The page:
Office for Intellectual Freedom

Access to a Wide Variety of Reading Materials Is Critical for Student Development & Well-being

National Coalition kicks off Banned Books Week with white paper on youth development and the freedom to read 

American Library Association Releases Preliminary Data on 2022 Book Bans

Total book challenges in 2022 set to exceed 2021 record

CHICAGO – Eight months into 2022, the number of attempts to ban or restrict library resources in schools, universities and public libraries, is on track to exceed record counts from 2021, according to preliminary data released today by the American Library Association (ALA) in advance of Banned Books Week (Sept. 18-24). 

Authors Jason Reynolds, Nancy Pearl join high schoolers to Unite Against Book Bans at world’s biggest library event in Washington, D.C., June 25

WASHINGTON, D.C. -- Award-winning young adult author Jason Reynolds, Book Lust author Nancy Pearl and American Library Association (ALA) intellectual freedom advocate Deborah Caldwell-Stone will join Bell Multicultural High School (Washington, D.C.) students to make the case for defending the right to read—and the joy in claiming that right. The discussion will take place at the largest library event in the world, the ALA Annual Conference and Exhibitions, held in Washington, D.C., June 24-27. 

Freedom to Read Celebration, Supporting the Merritt Fund, and Featuring Banned Author David Levithan

Join the ALA Intellectual Freedom Round Table (IFRT) and the Freedom to Read Foundation (FTRF) along with banned author David Levithan, library professionals, authors, and friends for this 2022 Freedom to Read Celebration, Merritt Fund fundraiser, and reception.

Library, author, bookseller groups condemn legal action attempting to censor books in Virginia

The American Library Association (ALA) joined with Virginia librarians and booksellers, publishers and civil liberties organizations to issue a statement on June 1 condemning a Virginia political candidate’s legal action that seeks to halt distribution of two well-received books in Virginia. Based on the unfounded claim that the books might be "obscene for unrestricted viewing by minors,” such legal actions threaten Virginians’ freedom to read, according to the coalition’s members.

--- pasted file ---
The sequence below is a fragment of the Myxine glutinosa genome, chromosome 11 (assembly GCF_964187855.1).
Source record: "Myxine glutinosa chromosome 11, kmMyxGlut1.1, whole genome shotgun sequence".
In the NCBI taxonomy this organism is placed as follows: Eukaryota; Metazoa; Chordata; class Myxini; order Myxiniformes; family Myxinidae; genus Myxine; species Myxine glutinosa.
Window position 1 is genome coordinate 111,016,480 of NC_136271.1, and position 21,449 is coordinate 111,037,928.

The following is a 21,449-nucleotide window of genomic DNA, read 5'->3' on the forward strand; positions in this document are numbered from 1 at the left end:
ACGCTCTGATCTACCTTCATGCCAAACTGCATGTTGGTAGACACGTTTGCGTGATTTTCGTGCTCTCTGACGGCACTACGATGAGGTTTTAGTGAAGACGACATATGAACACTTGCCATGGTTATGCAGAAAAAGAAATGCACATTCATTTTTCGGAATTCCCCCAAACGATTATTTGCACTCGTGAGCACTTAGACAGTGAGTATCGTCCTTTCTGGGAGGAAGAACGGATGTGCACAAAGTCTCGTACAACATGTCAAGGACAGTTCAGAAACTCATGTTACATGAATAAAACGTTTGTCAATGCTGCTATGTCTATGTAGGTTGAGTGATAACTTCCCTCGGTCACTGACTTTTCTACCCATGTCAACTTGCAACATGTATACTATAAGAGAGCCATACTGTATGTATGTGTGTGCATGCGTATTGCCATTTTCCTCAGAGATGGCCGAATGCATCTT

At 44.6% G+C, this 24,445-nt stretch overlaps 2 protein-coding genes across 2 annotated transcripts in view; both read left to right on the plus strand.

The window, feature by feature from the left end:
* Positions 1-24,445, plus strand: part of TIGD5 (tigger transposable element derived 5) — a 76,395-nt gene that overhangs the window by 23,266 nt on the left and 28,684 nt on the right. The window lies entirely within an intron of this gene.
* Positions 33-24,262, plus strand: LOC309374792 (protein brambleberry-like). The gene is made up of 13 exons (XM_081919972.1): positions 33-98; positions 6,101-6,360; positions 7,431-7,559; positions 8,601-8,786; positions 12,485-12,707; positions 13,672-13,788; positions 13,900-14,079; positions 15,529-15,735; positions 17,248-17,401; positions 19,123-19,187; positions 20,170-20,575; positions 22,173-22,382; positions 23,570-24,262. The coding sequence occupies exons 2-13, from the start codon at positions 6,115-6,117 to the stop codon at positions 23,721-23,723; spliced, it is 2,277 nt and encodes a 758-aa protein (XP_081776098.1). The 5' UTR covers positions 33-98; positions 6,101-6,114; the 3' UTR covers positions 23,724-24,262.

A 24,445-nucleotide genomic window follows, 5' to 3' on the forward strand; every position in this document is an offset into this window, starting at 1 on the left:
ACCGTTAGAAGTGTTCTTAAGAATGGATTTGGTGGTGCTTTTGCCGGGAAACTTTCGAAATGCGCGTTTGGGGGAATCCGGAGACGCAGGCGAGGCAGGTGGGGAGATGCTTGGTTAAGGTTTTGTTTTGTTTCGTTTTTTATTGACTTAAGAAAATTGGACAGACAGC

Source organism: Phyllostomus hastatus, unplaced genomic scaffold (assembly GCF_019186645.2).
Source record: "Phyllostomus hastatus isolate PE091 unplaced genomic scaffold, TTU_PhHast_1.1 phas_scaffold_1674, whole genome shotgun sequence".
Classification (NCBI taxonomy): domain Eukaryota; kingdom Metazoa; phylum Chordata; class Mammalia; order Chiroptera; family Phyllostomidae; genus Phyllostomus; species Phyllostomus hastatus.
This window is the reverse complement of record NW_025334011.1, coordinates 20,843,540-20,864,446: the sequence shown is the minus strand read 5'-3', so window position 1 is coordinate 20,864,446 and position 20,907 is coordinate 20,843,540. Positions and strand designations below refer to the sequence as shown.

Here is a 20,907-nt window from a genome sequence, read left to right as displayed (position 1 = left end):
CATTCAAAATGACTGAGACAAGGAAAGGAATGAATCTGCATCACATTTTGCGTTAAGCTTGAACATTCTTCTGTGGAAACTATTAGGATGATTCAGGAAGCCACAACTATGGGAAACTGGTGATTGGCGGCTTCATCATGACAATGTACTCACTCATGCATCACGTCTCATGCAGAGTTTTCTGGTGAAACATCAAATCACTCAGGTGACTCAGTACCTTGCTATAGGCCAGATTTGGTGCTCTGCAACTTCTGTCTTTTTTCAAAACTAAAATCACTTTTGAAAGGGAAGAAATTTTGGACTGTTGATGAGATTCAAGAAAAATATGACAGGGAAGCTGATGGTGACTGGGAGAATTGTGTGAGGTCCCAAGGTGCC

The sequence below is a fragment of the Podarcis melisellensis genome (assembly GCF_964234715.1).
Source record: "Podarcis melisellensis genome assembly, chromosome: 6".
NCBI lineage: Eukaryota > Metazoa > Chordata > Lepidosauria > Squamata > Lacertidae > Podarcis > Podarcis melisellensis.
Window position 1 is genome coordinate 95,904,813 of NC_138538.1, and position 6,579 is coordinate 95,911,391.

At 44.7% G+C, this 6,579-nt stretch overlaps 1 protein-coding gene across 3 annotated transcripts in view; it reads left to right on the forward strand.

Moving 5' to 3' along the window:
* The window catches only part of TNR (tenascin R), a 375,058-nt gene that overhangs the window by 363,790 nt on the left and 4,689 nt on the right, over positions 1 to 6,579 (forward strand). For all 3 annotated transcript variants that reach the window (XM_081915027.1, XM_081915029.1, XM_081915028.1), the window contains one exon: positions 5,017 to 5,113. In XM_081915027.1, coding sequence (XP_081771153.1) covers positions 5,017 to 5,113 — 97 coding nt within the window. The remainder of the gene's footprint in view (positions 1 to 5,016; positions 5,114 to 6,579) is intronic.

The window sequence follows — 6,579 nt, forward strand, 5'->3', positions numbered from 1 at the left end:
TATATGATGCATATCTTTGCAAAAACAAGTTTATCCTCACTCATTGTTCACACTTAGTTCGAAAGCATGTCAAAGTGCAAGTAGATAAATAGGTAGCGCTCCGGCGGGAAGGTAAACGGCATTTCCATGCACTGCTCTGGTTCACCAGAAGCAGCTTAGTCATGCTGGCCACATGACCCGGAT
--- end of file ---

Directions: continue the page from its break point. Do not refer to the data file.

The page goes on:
More than 25 organizations join forces with the American Library Association to Unite Against Book Bans

Campaign urges decisionmakers to oppose book bans, protect the freedom to read 

The American Library Association (ALA) and a coalition of more than 25 groups are banding together to empower individuals and communities to fight censorship and protect the freedom to read. Organizations including the American Federation of Teachers and the Authors Guild have joined the association’s Unite Against Book Bans campaign to raise awareness about the recent rise in book challenges in public libraries and schools. 

ALA Working Group on Intellectual Freedom and Social Justice schedules online discussions on potential alternatives to neutrality

CHICAGO — The ALA Working Group on Intellectual Freedom and Social Justice will host three online sessions for members and library workers that will provide opportunities to learn more about potential alternatives to neutrality.  The alternatives to neutrality for discussion include radical empathy, trauma-informed response, and cultural humility.

Meeting times:

Monday, April 25th at 1 p.m. Central (Focus on public libraries) (Zoom Registration Link)

United for Libraries and OIF to present May 11 webinar on ‘First Amendment Audits: What Your Library Board and Staff Need to Know’

Exton, Pennsylvania — What should library staff do when self-proclaimed “citizen journalists” enter the library claiming a right to question employees and film in any space accessible to the public? The May 11 webinar “First Amendment Audits: What Your Library Board and Staff Need to Know”, presented by United for Libraries and the ALA Office for Intellectual Freedom, will share how to prepare by adopting well-crafted policies and training staff.

National Library Week kicks off with State of America’s Libraries Report, annual 'Top 10 Most Challenged Books' list and a new campaign to fight book bans

Book challenges top 700 – the most since 2000

CHICAGO —The American Library Association (ALA) kicks off National Library Week with the release of its State of America's Libraries Report, highlighting the challenges U.S. libraries faced in the second year of the pandemic – as well as the ways they innovated to meet the needs of their communities.